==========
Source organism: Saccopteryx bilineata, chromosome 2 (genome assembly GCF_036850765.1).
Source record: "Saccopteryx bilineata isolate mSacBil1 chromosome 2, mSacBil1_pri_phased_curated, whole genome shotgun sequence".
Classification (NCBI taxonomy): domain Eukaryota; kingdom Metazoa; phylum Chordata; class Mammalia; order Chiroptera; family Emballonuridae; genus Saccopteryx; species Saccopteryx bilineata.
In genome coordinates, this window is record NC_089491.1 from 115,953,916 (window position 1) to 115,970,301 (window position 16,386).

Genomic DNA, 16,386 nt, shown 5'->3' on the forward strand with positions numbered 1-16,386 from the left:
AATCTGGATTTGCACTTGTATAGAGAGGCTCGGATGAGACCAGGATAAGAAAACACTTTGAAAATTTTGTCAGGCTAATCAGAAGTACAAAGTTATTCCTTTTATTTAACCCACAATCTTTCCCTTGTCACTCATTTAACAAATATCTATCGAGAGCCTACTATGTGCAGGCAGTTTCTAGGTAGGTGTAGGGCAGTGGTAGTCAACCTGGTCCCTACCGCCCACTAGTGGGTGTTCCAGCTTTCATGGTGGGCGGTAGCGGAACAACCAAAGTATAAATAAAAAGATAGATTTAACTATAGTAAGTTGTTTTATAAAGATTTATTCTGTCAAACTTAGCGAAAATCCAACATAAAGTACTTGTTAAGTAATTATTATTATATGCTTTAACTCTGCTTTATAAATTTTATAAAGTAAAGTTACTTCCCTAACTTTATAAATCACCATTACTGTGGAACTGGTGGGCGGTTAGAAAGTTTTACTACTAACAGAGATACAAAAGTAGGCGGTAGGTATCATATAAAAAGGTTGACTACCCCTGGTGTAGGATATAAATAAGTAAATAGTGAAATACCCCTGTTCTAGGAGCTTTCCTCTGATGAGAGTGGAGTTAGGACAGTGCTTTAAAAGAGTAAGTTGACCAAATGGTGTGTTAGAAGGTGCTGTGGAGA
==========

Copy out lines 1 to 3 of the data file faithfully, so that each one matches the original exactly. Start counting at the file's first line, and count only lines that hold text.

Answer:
Source organism: Saccopteryx bilineata, chromosome 2 (genome assembly GCF_036850765.1).
Source record: "Saccopteryx bilineata isolate mSacBil1 chromosome 2, mSacBil1_pri_phased_curated, whole genome shotgun sequence".
Classification (NCBI taxonomy): domain Eukaryota; kingdom Metazoa; phylum Chordata; class Mammalia; order Chiroptera; family Emballonuridae; genus Saccopteryx; species Saccopteryx bilineata.